The Justice Department Will Open an Investigation into the Police Shooting Death of Alton Sterling

Sterling was shot by Baton Rouge police shortly after midnight on Tuesday.

AP

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Louisiana Governor John Bel-Edwards announced Wednesday morning that the Department of Justice’s civil rights division will open an investigation into the police shooting death of Alton Sterling, a 37-year-old black man shot multiple times by a Baton Rouge police officer early Tuesday morning.

The FBI and the U.S. attorney’s office for the Middle District of Louisiana will assist the investigation, Bel-Edwards said.

The governor also called for calm after a night of protests. “The video is disturbing to say the least,” Bel-Edwards said, but “another violent act or destruction of property is not the answer. One family has already been torn apart.”

Sterling was shot shortly after midnight on Tuesday after a person told police a man selling CDs outside a convenience store had allegedly pointed a gun at another person.

Video of the encounter, captured by a bystander in the store’s parking lot, appears to show Sterling being tased twice by an officer who then orders him to the ground after he doesn’t respond to the Taser. Another officer tackles him to the ground, then several shots are heard after an officer yells “Gun!” A gun was later recovered from Sterling’s pocket, according to police officials.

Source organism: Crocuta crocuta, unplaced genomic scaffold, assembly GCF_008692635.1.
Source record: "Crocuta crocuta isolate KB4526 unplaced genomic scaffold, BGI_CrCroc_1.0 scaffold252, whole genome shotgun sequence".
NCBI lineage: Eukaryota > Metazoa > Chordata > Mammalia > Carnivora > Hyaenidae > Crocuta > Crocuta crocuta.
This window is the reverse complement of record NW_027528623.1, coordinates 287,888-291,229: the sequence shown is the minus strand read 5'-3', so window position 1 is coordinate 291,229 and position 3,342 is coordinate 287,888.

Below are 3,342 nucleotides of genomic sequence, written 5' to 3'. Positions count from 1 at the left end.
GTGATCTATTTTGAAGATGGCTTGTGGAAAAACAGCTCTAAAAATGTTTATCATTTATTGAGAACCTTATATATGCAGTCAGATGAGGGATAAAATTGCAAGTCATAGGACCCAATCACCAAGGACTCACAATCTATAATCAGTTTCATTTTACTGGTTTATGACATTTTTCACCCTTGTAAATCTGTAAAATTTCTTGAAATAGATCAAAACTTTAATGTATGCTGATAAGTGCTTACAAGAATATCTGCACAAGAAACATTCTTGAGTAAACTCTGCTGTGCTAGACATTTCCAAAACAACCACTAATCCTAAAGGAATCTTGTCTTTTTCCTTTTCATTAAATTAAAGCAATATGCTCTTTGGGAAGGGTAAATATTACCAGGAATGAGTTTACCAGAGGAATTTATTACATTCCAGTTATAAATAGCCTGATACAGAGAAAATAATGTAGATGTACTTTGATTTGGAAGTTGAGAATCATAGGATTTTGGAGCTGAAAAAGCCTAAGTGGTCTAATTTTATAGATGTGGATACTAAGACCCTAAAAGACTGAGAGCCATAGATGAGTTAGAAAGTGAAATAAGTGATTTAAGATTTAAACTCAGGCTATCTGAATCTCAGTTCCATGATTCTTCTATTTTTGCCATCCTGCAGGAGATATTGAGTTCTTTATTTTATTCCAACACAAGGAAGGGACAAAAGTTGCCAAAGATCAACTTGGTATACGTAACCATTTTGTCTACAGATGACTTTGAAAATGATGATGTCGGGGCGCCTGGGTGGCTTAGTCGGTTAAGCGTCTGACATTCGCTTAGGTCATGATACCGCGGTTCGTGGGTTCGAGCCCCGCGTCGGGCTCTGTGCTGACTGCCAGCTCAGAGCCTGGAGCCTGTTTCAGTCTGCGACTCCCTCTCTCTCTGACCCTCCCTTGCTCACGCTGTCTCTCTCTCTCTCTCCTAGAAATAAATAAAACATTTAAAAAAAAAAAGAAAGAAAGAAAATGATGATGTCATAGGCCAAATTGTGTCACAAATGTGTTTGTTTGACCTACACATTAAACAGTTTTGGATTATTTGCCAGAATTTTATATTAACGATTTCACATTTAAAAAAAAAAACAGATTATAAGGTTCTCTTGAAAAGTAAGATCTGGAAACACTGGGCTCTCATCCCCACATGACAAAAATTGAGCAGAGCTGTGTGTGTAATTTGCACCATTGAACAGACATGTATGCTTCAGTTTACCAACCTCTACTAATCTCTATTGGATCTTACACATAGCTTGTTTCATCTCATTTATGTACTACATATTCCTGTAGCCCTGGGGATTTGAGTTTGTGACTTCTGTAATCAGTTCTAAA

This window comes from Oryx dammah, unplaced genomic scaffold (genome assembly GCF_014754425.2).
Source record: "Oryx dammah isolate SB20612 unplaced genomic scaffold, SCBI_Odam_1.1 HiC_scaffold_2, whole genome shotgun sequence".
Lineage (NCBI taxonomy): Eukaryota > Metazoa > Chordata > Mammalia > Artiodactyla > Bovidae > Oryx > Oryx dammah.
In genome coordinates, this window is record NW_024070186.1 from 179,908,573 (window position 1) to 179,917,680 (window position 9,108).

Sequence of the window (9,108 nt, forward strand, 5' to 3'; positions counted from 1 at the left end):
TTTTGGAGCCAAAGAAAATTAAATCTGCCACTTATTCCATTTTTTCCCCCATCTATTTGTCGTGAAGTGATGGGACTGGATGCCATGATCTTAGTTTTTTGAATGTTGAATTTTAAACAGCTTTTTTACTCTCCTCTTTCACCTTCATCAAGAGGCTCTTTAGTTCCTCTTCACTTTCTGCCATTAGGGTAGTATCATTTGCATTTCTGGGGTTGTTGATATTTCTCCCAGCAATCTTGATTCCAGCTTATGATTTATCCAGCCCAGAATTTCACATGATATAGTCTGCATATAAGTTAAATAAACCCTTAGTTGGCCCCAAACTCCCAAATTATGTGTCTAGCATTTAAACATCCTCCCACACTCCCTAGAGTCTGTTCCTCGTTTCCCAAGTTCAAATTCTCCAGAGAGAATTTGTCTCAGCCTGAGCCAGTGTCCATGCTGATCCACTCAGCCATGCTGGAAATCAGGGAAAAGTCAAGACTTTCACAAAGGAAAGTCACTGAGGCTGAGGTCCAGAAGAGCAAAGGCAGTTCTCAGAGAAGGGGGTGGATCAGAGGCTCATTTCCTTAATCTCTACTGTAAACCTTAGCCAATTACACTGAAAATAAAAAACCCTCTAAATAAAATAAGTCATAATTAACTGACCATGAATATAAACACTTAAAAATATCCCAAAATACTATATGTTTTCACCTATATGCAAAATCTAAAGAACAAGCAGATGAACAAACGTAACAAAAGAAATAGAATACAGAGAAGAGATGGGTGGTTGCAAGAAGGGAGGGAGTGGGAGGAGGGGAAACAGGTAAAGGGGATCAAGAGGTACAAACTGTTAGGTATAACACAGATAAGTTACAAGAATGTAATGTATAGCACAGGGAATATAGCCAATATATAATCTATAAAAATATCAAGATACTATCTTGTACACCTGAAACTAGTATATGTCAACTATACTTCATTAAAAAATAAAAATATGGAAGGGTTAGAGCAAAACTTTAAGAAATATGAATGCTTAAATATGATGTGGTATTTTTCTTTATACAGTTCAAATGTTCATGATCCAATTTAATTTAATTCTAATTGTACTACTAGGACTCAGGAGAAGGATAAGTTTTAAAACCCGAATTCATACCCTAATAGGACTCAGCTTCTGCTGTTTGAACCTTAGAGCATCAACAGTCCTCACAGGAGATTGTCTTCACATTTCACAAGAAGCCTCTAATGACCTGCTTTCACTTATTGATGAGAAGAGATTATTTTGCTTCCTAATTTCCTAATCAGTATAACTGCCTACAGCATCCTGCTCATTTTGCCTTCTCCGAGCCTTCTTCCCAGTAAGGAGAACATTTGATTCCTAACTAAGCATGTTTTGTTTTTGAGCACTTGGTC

The incident was also captured by the convenience store’s surveillance cameras. Police confiscated the video and the store’s entire surveillance system, the store’s owner told the Baton Rogue local paper, the Advocate. A police official said the officers’ body cameras fell off during the incident.

More than 100 people gathered at the intersection near the convenience store where Sterling was shot late Tuesday night. Among the protesters was Baton Rouge NAACP president Mike McClanahan. McClanahan called for the resignation of the Baton Rouge police chief during a press conference with Sterling’s family Wednesday morning.

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SIX TRUTHS

Reclaiming power from those who abuse it often starts with telling the truth. And in "This Is How Authoritarians Get Defeated," MoJo's Monika Bauerlein unpacks six truths to remember during the homestretch of an election where democracy, truth, and decency are on the line.

Truth #1: The chaos is the point.

Truth #2: Team Reality is bigger than it seems.

Truth #3: Facebook owns this.

Truth #4: When we go to work, we're in the fight.

Truth #5: It's about minority rule.

Truth #6: The only thing that can save us is…us.

Please take a moment to see how all these truths add up, because what happens in the weeks and months ahead will reverberate for at least a generation and we better be prepared.

And if you think journalism like Mother Jones'—that calls it like it is, that will never acquiesce to power, that looks where others don't—can help guide us through this historic, high-stakes moment, and you're able to right now, please help us reach our $350,000 goal by October 31 with a donation today. It's all hands on deck for democracy.

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